Taking care of your assets is really a complex process, and forming a trust is an excellent method to ensure your money will go where you intend it. Sadly the Successor Trustee Form is too often overlooked. It is absolutely vital to have a Successor when you pass away. Just as an executor of your will handles the dispensation of your personal property, this vital individual will handle matters for the trust. We’ll walk you through the shape and any other relevant paperwork to help you make sure someone is there to deal with matters when you can no longer do so yourself.
Choosing a Successor Trustee
Before you fill out a Successor Trustee Form, it’s necessary to determine who you will be handing this duty to once the original Trustee passes away. Often people choose a relative or trusted friend; however, there are more options. If you have a lawyer on retainer, it may be wise to elect them as your ST. The most important thing is to choose someone who will deal scrupulously with your money. After your death, the ST can move funds or even cancel the trust when they wish. While you are the Trustee, the ability remains with you, but your new ST will essentially inherit that position. When selecting a capable individual, it is wise to run a background check. Look for any questionable court cases or charges involving debts, failure to pay, theft, or other money matters. Deciding to hand control of a large amount of cash to anyone should be a well-considered and researched event. Especially when you are not handing the position to someone you know, this step is even more important. However, you should consider running such checks even if you feel you already know the future Trustee.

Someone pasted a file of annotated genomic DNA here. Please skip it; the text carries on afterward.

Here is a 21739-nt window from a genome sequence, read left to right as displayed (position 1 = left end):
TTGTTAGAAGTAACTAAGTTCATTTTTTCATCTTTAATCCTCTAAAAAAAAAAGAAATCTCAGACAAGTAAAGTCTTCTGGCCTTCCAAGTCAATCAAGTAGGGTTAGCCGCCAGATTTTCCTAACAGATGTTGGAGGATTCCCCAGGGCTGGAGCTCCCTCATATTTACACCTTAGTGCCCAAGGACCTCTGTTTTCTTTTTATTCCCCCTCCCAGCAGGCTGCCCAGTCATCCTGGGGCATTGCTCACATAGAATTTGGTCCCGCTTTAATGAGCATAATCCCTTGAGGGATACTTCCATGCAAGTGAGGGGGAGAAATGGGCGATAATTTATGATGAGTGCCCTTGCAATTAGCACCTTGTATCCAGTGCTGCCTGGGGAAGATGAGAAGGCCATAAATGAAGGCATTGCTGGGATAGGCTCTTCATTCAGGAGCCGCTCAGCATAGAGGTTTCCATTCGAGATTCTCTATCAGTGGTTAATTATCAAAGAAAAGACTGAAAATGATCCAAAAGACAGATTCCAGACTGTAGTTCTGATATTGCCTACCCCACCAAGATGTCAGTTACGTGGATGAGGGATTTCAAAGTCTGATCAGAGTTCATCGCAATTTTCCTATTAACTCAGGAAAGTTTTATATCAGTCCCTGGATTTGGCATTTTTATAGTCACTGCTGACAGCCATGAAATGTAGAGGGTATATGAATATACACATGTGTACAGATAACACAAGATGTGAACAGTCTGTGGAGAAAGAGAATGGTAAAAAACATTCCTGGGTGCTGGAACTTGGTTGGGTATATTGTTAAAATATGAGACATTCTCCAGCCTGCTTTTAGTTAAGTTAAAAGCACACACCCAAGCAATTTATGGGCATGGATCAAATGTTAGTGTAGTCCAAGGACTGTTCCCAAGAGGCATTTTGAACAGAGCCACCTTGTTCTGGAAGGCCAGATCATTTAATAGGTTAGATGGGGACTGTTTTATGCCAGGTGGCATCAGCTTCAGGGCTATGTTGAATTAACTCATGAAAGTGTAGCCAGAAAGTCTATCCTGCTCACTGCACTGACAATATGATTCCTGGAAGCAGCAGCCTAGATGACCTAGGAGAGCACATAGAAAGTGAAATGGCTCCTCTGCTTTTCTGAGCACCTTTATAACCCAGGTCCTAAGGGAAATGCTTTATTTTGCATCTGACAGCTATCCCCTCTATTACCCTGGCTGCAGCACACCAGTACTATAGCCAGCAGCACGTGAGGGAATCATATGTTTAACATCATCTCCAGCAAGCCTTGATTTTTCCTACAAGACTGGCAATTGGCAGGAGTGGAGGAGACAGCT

To Pay or otherwise to Pay
Your Successor Trustee can be a volunteer or perhaps a paid individual. Depending on the circumstances, you should decide which is most appropriate. For instance, when it is a spouse or child, you may not want or need to compensate them for their time. Meanwhile, when you choose a professional to handle the issue; instead, it seems sensible to pay them for the job they're doing on your behalf. Engaging a professional is hardly just like asking your best friend to take over if tips over to you. Ensure you check the applicable laws where you reside, as the compensation rates may vary from one state to the next. There’s no problem with being generous. Bear in mind that there may be upward limits towards the pay scale as well as minimums.
When Does a Successor Trustee Take Over
Naturally, if the person who handles the trust dies, then the Successor Trustee takes over. This ensures a smooth transition for the trust and helps make sure payees continue to receive what's theirs under the terms. However, there are other circumstances when your ST may assume duties. According to Law Insider, when a current Trustee is taken away or ceases acting on behalf of the trust in any vital manner a brand new successor can be appointed. This must be stated in writing and accepted through the elected ST. A notice must be given to the previous Trustee if applicable. The incumbent ST should deliver this on paper in such instances.